AIDAN Murphy’s steely resolve was evident in the first and last shots of a marathon senior shoot-out with Cathal Toal at Tullysaran.
In between there were blips and hollows but the goal of All-Ireland glory was never lost sight of and the reward came at the end with the Hughie Trainor Cup, a victory that was celebrated with gusto by his large band of supporters.
Aidan Murphy would not have been touted as one of the favourites to succeed his brother, David, when the draw was announced, but the momentum built with every win and there was an aura of confidence about his performance on Sunday even as Toal threatened to stage a most unlikely comeback. The Ulster champion was the fancy of many but was under pressure from the off. Murphy’s opener carried power and it cannoned off the roadside kerb to give him a 50-metre opening lead. Toal’s second suffered an accidental block and he then missed sight at ‘MaryAnnes’ with his third.
Murphy wasn’t holding back and unleashed a monstrous fourth that rose a bowl lead as they played up the ‘Orange Hall hill’.
It got worse for the Ulster champion, a slip with his sixth resulted in a very short effort and by the time Murphy has thrown his fifth, he was two bowls down.
The Cork champion extended that to 80 metres with two after eight before signs emerged of a comeback. The odds came under two as Murphy crossed two to the right and, with Toal in steadier mode, the lead halved at Knappagh angles.
The best of the bowling was in the exchanges away from Knappagh and here Murphy showed his mettle, lining huge shots but Toal kept it under the bowl with good replies. Facing the last bend, the margin was down to 80 metres.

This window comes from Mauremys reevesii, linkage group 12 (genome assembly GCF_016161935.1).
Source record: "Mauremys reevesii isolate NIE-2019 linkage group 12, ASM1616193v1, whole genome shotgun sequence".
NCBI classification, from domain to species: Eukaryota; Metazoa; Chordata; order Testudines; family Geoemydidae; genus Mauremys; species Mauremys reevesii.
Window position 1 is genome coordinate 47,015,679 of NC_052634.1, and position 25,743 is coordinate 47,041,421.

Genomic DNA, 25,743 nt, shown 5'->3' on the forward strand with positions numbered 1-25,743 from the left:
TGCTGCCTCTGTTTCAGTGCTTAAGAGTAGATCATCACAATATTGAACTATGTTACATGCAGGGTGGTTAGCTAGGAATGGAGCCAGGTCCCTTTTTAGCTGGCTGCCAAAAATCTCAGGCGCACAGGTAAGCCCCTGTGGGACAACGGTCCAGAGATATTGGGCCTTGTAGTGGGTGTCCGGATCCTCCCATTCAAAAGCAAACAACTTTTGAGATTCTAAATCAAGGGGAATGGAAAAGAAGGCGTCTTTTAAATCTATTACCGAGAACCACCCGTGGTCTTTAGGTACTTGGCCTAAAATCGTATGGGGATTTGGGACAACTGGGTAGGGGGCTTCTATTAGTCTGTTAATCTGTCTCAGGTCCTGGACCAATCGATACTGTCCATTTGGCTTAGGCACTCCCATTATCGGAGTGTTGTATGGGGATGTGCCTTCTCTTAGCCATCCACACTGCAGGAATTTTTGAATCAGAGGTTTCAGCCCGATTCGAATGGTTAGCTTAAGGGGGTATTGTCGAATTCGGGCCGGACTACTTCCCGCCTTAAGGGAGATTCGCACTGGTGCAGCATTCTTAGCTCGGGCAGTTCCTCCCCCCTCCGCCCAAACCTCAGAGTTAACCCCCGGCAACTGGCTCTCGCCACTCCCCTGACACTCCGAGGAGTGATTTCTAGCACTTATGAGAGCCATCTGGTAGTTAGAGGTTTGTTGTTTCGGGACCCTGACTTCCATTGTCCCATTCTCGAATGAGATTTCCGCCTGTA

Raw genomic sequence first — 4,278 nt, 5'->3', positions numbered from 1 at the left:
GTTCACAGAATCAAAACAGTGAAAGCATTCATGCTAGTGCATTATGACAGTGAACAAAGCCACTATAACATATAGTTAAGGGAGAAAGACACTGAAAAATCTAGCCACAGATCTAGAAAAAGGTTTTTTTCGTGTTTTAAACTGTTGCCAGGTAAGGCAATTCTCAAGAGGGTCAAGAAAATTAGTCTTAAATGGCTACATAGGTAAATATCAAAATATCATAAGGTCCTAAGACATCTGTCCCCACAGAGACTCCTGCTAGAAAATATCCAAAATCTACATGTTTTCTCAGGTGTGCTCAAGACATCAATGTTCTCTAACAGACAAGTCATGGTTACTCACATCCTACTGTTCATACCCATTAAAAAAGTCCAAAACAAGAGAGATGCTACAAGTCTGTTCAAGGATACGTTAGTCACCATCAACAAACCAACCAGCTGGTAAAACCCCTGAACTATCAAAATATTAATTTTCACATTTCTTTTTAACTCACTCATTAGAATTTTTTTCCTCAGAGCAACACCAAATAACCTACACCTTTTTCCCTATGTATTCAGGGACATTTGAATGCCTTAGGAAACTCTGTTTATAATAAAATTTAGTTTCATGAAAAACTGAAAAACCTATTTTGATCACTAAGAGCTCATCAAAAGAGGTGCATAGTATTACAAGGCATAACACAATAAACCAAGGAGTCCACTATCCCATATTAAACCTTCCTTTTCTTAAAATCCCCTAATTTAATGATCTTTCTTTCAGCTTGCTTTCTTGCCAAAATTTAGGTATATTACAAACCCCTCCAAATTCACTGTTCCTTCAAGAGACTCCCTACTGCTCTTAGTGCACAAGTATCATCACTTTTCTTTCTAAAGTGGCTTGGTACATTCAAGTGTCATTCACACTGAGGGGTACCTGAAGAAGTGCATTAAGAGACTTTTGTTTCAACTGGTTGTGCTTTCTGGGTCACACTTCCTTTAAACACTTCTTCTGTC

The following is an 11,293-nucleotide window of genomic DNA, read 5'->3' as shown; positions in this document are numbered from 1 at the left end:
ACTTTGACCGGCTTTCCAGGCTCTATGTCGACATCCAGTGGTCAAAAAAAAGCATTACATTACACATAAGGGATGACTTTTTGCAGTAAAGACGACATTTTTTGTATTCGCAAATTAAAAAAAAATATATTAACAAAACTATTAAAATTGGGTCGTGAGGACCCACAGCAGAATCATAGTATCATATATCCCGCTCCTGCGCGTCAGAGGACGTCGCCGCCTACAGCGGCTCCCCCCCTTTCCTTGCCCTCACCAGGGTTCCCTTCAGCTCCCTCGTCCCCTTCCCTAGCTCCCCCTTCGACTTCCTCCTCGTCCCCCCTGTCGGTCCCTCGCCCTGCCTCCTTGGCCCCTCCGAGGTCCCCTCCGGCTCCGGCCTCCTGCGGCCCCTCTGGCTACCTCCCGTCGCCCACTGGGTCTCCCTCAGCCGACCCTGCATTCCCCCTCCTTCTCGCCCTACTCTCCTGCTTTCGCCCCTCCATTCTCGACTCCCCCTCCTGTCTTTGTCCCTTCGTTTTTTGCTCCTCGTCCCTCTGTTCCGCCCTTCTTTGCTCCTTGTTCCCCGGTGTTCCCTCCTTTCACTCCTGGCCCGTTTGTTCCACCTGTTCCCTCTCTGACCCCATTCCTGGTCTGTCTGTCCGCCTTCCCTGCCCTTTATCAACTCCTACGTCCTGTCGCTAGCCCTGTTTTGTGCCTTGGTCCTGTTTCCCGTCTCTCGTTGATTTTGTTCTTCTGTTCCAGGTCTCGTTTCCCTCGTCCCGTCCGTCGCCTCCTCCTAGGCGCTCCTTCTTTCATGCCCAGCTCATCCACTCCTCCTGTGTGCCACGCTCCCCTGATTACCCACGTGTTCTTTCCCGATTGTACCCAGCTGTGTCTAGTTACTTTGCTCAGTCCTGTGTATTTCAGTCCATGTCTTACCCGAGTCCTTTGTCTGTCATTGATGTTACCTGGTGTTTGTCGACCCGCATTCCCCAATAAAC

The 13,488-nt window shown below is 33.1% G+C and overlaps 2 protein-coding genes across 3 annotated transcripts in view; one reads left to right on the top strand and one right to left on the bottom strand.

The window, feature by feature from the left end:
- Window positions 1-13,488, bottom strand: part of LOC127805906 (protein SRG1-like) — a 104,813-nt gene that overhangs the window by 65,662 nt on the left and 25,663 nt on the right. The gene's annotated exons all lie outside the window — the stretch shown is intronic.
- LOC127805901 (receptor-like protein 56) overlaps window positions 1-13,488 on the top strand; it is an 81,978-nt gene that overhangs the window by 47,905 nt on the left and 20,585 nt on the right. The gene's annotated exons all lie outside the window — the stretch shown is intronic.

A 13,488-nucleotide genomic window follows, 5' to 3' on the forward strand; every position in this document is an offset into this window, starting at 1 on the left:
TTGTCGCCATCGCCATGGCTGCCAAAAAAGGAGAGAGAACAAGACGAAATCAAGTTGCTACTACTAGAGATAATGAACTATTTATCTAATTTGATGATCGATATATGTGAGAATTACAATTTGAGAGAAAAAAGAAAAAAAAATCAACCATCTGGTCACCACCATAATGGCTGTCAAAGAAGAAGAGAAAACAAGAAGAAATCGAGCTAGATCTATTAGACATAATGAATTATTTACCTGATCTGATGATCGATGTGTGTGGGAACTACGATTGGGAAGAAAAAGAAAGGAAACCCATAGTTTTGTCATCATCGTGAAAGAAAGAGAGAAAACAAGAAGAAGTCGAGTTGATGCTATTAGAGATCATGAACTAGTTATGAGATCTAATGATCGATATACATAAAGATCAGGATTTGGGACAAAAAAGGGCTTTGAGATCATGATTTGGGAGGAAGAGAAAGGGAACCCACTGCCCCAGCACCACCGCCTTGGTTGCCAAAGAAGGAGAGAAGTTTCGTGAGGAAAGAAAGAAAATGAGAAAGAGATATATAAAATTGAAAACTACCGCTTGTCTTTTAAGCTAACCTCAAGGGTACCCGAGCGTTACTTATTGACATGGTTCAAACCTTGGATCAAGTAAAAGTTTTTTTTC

It looked like going to the wire but Aidan Murphy delivered a last shot, his 22nd of the day, that deserved to win an All-Ireland, a thundering drive on the left that beat the finish mark out of sight. They played for a total of 12,800 (Euro/Sterling).
Vincent Kiely was strong and commanding in his junior B win on Saturday, outlasting a game Michael Rafferty by a big fore bowl.
It was a score that harked back through the decades, the pair having met in an U16 All-Ireland decider at Bauravilla in 1989. The rivalry was still apparent only this time, the Cork man turned the tables on his northern rival. Their contest carried a 6,000 total, reflecting good confidence in the Ulster camp. It was Rafferty, having won the opening exchange, who made a big break with a wonderful fourth to ‘Kilpatrick’. The rub of the green favoured Kiely on the day, earned too at times due to his superior power, and it manifested itself in his fifth up the ‘Orange Hall hill’, a shot that brought him level at a crucial time.
He touched again on the incline rising a 100-metre lead on Rafferty and one sensed the tide was turning in the Cork man’s favour. Kiely rose a bowl with his eighth and then escaped from the grass with his ninth to extend his lead to almost two.
Rafferty didn’t give up the ghost and fired a magnificent last shot, but Kiely had enough in hand for a comfortable last-shot victory, his first All-Ireland success.